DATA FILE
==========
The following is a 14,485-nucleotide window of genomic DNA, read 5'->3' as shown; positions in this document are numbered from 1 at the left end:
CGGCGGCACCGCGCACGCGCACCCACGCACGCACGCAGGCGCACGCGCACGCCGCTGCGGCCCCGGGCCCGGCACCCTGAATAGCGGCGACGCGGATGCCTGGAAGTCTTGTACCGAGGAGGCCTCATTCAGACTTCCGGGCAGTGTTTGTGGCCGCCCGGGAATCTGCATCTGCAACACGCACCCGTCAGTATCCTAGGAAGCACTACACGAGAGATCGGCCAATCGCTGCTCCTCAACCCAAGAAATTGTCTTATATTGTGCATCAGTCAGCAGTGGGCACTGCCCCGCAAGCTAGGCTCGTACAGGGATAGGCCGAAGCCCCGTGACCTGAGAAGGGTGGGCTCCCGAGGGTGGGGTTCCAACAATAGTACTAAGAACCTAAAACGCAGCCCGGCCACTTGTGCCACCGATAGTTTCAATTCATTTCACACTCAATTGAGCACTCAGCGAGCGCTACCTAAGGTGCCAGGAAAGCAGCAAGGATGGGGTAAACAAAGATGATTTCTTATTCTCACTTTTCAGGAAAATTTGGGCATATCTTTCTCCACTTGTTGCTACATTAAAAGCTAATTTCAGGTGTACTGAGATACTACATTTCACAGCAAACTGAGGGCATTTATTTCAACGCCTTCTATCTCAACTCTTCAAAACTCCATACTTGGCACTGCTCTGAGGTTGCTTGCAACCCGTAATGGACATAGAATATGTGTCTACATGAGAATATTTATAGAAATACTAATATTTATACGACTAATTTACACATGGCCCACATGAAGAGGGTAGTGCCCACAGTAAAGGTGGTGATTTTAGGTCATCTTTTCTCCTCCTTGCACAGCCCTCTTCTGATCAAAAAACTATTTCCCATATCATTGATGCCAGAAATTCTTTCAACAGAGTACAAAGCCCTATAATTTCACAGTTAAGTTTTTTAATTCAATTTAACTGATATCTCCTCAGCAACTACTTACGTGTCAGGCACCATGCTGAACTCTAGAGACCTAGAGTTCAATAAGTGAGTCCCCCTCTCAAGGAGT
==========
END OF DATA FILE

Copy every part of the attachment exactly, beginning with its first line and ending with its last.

The following is a 14,485-nucleotide window of genomic DNA, read 5'->3' as shown; positions in this document are numbered from 1 at the left end:
CGGCGGCACCGCGCACGCGCACCCACGCACGCACGCAGGCGCACGCGCACGCCGCTGCGGCCCCGGGCCCGGCACCCTGAATAGCGGCGACGCGGATGCCTGGAAGTCTTGTACCGAGGAGGCCTCATTCAGACTTCCGGGCAGTGTTTGTGGCCGCCCGGGAATCTGCATCTGCAACACGCACCCGTCAGTATCCTAGGAAGCACTACACGAGAGATCGGCCAATCGCTGCTCCTCAACCCAAGAAATTGTCTTATATTGTGCATCAGTCAGCAGTGGGCACTGCCCCGCAAGCTAGGCTCGTACAGGGATAGGCCGAAGCCCCGTGACCTGAGAAGGGTGGGCTCCCGAGGGTGGGGTTCCAACAATAGTACTAAGAACCTAAAACGCAGCCCGGCCACTTGTGCCACCGATAGTTTCAATTCATTTCACACTCAATTGAGCACTCAGCGAGCGCTACCTAAGGTGCCAGGAAAGCAGCAAGGATGGGGTAAACAAAGATGATTTCTTATTCTCACTTTTCAGGAAAATTTGGGCATATCTTTCTCCACTTGTTGCTACATTAAAAGCTAATTTCAGGTGTACTGAGATACTACATTTCACAGCAAACTGAGGGCATTTATTTCAACGCCTTCTATCTCAACTCTTCAAAACTCCATACTTGGCACTGCTCTGAGGTTGCTTGCAACCCGTAATGGACATAGAATATGTGTCTACATGAGAATATTTATAGAAATACTAATATTTATACGACTAATTTACACATGGCCCACATGAAGAGGGTAGTGCCCACAGTAAAGGTGGTGATTTTAGGTCATCTTTTCTCCTCCTTGCACAGCCCTCTTCTGATCAAAAAACTATTTCCCATATCATTGATGCCAGAAATTCTTTCAACAGAGTACAAAGCCCTATAATTTCACAGTTAAGTTTTTTAATTCAATTTAACTGATATCTCCTCAGCAACTACTTACGTGTCAGGCACCATGCTGAACTCTAGAGACCTAGAGTTCAATAAGTGAGTCCCCCTCTCAAGGAGT